Motor repair

Motor Failed…Who Cares?
Too often we hear maintenance & reliability experts downplay the data analysis or testing of motors that have failed from a stator fault. "Why would you need test equipment to test a stator fault?" we might hear. The mistake these "experts" make is to assume that troubleshooting a motor begins with failure analysis. Smart motors are on the market, but we haven't seen any with a big red flag that pops up with the words "STATOR FAULT" when it trips or fails to start. The reality most non-clairvoyant technicians face is they don't know exactly what failed, or if anything failed at all. Is it the motor, the load, the starter or maybe a nuisance trip? Remember a very important role of your predictive technologies is to assist the technicians in a quick recovery effort of production in the unfortunate situation of an unplanned outage. Performing some quick tests such as phase resistance, phase inductance, and ground wall tests can allow the technician to isolate quickly focus on or off of the electric motor and hasten good decision-making in deciding if a repair or replacement is necessary. A simple phase imbalance test may just prevent you from replacing a motor that doesn't need to be replaced.

It's Not Always the Motor's Fault
When testing a motor it is good practice to thoroughly test the entire motor circuit. A Wound Rotor Motor has two circuits – the stator circuit, which is very similar to a standard AC induction motor, and a rotor circuit. The rotor circuit usually consists of rotor windings, rings and brushes, and a resistor bank controlled using contactors. Depending on the application, the rotor circuit is used to control the torque, speed, or startup current of the motor. The external portion of the rotor circuit usually consists of an external resistor bank with a number of resistance steps. An unbalance of resistance in the resistor bank will cause an unbalance of the flux in the rotor creating a situation similar to a broken rotor bar. There are several tests using the MCEMAX that can be performed to evaluate this situation. With the motor de-energized, a standard test can be performed on each step of the resistor bank circuit to ensure resistance is balanced through each step and when the resistor bank is fully shorted out. With the motor running, a rotor evaluation test can be performed to look for a current unbalance during startup and after the motor is at full speed. An In-Rush test can be used to evaluate startup and switching times when troubleshooting anomalies in the rotor circuit.
There are some customers out there that have their larger motors repaired at one facility and their smaller motors repaired at others. There are also customers who expect you to take care of all their motor repairs no matter how small or how large.

It has become increasingly difficult to make a profit by repairing smaller motors, so when they are standard / off the shelf motors there is a small profit to be made by replacing the motor as opposed to a loss when the motor is repaired. In the case of smaller Specialty or OEM motors the repair price is most often more expensive than new but sometimes the new motor has an extended delivery. In cases like this when delivery is a factor we give a fixed price prior to repair. In 99% of these cases the customer will tell us to proceed. The internet has made it much easier to source the OEM Motor and obtain a price and delivery quite quickly.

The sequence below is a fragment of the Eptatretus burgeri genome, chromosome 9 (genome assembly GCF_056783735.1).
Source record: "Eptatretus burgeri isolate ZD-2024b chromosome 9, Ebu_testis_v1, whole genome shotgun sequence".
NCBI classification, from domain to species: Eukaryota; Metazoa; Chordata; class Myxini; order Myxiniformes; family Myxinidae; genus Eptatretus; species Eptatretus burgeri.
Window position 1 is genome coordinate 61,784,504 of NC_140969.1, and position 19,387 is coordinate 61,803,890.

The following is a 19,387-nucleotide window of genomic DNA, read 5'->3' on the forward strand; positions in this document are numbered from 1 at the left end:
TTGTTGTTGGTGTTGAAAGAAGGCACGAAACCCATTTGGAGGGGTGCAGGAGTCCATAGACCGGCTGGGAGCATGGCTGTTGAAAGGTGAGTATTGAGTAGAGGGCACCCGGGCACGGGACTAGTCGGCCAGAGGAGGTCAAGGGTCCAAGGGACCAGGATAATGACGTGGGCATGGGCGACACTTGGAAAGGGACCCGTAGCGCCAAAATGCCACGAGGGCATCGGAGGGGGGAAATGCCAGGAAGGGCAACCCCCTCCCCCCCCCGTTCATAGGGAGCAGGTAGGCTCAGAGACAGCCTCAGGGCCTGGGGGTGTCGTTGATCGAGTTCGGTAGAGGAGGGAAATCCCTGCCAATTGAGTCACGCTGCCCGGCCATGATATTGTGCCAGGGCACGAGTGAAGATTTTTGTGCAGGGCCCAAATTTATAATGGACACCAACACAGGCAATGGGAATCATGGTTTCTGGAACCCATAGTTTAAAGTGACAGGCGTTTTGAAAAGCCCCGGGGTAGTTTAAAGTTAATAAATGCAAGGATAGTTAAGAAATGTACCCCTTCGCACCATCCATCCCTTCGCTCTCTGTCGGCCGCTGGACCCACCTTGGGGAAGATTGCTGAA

Where we will subcontract a repair to another facility is on the rewind of small armatures. Most of the larger facilities do not have the equipment required to economically rewind a small armature but there are some shops that specialize in that aspect of motor repair. we rarely encounter any problems when we subcontract this type of work. We do al the dismantling and assembly work that is required and we get a price ahead of time from the subcontractor. the customer gets the total price ahead of time and issues a purchase order or gives a verbal go ahead. The only time we run into problems is when the subcontractor does not meet the delivery date.
Individual organizations should consider developing their own customized Motor Management plan and policy. Some of the factors to consider are: extent of the repair - is it bearings or rewind, lead time for repair vs replace (special builds vs off the shelf), cost of new vs repair, single phase vs three phase, size (HP) of the product, efficiency of the failed motor vs efficiency of the replacement motor, warranty of the new vs repaired. Each organization's criteria and situation will factor into their individual decision tree.

Before you establish what %HP of the new motor value you will spend on repair, you need to know your repair facility. Derek is correct when he says that your service center needs to be following the "EASA AR-100 Recommended Practices". Following these repair guidelines, you will not lose efficiency in the repair process, in fact on larger HP's, there maybe opportunities to gain efficiency if your EASA shop gets EASA engineering involved. Additionally, the repair center should have a recognized and accredited Quality Assurance Program, such as ISO 9000. Weighing in on your decision, compare the new motor to what you are going to get back. Typically a new Nema T frame motor will be insulation Class F (155' C), many EASA facilities will rewind with insulation Class H (180' C) and you will immediately have a 25' C advantage over new. Also, a qualified individual rewinding at an EASA repair facility is (highly) likely to produce greater quality than the factory cranking out "production". Balance standards are also typically better which will yield longer bearing life when the motor is back in service.
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